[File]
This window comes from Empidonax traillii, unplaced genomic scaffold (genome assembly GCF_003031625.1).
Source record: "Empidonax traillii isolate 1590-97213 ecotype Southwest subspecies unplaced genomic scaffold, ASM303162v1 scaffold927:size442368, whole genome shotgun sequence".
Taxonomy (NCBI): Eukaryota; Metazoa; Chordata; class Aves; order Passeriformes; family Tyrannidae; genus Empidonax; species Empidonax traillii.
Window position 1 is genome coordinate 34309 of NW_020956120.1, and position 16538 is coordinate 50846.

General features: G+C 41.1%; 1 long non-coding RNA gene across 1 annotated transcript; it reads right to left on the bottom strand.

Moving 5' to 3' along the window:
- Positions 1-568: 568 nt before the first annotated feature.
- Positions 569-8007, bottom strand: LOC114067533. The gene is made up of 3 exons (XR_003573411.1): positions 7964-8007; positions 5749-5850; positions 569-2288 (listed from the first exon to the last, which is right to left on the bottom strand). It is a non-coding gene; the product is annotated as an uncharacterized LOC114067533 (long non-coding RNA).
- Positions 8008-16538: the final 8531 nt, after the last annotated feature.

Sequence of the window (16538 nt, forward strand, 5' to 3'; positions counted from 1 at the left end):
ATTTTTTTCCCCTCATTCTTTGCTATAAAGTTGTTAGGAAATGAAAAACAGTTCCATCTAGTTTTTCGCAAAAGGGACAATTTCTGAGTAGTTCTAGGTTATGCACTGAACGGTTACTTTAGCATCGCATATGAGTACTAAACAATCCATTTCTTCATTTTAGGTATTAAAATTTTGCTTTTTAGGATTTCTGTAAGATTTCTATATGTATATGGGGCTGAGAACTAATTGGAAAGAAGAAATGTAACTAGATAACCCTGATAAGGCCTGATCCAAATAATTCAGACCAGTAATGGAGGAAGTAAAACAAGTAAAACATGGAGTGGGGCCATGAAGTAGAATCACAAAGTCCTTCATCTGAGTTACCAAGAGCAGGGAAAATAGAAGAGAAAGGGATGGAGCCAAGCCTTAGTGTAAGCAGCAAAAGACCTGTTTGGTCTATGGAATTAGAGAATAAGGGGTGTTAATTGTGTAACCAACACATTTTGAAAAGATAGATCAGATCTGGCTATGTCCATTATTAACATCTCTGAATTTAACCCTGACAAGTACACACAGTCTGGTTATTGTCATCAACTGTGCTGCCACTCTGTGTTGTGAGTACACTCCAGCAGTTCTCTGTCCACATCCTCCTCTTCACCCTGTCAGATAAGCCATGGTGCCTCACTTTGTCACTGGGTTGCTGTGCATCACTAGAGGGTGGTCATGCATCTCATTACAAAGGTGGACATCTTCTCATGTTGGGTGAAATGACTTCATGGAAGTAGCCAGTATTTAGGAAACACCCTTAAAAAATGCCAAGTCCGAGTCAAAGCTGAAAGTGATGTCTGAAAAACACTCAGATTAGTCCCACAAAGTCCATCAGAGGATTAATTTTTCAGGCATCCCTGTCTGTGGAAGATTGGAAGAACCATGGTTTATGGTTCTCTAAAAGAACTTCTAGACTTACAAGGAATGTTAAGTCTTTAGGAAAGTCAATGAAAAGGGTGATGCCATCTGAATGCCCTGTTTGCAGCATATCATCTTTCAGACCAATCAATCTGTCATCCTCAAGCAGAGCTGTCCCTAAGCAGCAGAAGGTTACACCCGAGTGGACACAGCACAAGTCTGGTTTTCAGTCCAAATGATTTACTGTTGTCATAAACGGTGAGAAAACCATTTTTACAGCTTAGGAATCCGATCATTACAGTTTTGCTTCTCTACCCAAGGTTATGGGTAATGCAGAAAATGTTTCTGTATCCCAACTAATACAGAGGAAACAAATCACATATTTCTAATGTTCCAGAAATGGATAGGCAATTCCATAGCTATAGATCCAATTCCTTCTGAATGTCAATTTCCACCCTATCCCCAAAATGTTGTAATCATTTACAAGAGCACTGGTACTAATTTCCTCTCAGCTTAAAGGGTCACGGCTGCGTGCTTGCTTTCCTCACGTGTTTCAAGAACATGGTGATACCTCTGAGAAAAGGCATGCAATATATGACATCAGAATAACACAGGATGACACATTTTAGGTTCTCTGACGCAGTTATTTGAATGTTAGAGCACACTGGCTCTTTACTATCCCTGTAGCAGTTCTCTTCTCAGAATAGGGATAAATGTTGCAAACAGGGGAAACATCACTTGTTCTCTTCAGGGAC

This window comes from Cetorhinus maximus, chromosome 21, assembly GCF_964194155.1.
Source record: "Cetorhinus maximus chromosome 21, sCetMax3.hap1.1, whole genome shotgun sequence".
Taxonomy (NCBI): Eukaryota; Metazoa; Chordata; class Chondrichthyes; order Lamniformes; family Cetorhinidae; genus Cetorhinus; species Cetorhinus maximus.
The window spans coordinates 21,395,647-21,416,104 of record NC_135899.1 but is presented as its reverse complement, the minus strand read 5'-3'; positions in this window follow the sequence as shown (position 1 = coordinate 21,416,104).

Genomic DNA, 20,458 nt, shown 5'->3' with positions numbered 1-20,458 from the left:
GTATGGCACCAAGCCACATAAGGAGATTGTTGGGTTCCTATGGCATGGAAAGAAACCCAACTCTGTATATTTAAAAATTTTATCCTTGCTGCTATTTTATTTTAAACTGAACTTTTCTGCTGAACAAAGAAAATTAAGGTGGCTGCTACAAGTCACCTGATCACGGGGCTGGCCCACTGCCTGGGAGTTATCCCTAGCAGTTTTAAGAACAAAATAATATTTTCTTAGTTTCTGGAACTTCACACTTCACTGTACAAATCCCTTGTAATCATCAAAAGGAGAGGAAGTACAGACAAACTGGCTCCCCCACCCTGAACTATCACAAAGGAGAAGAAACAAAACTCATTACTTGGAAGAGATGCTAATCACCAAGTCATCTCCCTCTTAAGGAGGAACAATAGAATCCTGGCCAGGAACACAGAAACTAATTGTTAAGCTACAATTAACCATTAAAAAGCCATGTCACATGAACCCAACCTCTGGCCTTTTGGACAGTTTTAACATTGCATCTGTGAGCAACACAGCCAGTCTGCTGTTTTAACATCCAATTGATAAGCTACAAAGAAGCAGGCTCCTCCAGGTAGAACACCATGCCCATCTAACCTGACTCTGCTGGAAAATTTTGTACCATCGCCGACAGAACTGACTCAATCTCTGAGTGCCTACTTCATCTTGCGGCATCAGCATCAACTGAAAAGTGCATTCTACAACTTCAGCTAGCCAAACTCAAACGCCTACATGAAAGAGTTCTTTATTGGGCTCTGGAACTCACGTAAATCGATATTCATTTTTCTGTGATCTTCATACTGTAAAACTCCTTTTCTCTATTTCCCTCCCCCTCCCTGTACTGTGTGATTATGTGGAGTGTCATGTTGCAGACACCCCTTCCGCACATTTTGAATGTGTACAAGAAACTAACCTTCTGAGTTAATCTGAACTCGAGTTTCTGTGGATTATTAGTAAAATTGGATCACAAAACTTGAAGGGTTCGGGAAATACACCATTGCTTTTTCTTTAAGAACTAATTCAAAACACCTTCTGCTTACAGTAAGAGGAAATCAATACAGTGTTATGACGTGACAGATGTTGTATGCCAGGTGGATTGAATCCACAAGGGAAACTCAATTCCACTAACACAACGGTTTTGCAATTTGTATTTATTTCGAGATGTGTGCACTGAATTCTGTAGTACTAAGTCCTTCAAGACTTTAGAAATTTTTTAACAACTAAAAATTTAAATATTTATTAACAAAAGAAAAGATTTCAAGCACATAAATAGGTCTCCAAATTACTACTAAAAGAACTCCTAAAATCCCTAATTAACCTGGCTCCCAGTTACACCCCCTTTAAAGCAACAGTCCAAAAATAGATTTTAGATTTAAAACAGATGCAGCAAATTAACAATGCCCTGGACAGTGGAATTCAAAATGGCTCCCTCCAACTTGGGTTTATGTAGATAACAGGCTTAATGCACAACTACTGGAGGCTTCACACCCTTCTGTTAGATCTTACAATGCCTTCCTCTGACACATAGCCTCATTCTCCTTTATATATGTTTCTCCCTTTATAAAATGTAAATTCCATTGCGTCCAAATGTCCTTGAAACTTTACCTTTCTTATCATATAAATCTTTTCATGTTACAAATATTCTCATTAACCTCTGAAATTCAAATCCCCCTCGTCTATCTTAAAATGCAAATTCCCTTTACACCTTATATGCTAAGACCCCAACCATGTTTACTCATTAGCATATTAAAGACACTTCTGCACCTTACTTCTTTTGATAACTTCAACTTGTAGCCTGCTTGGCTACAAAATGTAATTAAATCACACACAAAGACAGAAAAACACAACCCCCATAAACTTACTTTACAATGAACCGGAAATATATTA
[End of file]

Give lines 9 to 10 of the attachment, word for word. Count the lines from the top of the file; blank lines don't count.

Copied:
- Positions 8008-16538: the final 8531 nt, after the last annotated feature.

Sequence of the window (16538 nt, forward strand, 5' to 3'; positions counted from 1 at the left end):